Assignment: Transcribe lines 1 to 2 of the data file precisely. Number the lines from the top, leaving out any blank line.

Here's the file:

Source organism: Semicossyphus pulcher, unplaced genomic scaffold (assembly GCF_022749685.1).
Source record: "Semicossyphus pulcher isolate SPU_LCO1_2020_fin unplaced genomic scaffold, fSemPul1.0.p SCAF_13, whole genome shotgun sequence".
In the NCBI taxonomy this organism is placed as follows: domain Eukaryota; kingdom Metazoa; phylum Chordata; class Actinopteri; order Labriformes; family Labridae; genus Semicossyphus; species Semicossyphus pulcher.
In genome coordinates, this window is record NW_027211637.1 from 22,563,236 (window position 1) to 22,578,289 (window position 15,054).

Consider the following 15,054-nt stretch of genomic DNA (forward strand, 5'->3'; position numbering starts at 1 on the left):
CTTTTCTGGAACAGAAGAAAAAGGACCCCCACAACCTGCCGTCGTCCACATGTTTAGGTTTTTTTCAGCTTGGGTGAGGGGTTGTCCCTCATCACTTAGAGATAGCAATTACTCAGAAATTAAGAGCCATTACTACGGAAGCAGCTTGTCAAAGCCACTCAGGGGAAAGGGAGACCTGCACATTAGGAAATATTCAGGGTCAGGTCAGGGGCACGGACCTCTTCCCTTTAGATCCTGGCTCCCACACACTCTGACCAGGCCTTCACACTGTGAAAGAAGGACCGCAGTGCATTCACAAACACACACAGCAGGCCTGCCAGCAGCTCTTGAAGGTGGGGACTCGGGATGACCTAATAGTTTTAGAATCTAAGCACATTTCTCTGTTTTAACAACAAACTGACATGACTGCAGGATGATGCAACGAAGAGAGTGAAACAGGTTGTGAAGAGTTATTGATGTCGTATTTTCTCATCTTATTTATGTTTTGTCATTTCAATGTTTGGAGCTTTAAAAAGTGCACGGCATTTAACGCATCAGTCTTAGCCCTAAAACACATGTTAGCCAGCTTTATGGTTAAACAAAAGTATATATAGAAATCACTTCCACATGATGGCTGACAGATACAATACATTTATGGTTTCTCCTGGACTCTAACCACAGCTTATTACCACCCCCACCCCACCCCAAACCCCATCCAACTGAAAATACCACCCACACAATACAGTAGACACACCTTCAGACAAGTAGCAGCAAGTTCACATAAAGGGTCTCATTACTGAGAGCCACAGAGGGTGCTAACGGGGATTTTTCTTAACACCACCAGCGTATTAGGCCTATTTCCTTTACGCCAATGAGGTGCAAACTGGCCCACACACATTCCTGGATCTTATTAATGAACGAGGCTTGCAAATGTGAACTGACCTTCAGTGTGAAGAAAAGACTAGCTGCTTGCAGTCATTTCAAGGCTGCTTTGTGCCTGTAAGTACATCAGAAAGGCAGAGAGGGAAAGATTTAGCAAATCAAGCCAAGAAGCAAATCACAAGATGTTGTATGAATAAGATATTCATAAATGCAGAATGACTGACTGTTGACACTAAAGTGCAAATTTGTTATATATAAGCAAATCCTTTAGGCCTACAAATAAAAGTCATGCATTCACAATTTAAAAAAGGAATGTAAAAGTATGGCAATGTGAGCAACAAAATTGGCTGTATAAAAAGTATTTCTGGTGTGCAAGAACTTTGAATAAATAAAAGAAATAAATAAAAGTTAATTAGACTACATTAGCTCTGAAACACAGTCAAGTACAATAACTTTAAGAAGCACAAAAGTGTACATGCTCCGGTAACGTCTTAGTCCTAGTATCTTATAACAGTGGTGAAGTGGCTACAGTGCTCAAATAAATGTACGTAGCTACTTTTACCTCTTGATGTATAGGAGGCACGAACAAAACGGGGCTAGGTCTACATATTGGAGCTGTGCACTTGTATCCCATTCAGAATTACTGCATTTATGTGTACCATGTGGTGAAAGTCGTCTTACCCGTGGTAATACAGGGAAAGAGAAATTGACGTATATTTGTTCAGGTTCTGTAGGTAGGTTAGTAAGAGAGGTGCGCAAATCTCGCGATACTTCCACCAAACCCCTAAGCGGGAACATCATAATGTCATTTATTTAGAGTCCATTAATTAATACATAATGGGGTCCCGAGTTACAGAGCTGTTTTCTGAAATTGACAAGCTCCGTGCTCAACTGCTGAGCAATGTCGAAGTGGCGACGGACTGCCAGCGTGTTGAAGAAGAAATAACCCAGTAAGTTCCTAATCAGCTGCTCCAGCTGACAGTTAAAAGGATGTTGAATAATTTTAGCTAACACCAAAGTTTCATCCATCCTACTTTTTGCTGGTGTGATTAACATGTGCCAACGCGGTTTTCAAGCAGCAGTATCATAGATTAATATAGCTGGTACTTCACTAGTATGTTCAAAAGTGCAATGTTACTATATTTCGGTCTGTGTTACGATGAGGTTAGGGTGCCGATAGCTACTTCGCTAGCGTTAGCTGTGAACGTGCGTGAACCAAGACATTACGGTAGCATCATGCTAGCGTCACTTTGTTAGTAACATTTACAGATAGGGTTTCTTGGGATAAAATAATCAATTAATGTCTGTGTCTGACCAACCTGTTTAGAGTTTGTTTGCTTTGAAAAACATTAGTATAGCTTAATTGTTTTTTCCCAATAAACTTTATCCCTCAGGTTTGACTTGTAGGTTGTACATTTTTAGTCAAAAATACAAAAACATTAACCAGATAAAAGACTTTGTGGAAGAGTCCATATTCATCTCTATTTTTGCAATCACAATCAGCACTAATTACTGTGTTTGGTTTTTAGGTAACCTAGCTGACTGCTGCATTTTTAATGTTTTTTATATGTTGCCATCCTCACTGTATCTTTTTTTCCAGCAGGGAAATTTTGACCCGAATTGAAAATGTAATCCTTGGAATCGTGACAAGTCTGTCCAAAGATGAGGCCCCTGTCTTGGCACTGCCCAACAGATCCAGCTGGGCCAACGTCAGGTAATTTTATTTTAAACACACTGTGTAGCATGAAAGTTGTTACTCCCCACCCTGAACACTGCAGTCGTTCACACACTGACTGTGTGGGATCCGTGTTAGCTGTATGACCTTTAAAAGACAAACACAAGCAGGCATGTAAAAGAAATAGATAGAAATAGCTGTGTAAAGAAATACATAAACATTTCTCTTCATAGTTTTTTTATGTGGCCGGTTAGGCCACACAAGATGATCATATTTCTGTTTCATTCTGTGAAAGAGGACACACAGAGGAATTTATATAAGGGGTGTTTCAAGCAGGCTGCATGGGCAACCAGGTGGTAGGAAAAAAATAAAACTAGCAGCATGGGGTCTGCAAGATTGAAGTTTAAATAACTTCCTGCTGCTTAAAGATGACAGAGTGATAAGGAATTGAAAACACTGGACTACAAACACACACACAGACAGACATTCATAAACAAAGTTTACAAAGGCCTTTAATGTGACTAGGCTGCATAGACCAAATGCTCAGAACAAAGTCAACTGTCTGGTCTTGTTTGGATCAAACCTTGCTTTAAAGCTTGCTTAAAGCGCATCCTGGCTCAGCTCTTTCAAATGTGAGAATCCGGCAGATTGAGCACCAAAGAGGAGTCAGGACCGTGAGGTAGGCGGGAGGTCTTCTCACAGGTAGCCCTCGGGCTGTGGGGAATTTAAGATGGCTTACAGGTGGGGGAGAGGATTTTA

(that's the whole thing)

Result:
Source organism: Semicossyphus pulcher, unplaced genomic scaffold (assembly GCF_022749685.1).
Source record: "Semicossyphus pulcher isolate SPU_LCO1_2020_fin unplaced genomic scaffold, fSemPul1.0.p SCAF_13, whole genome shotgun sequence".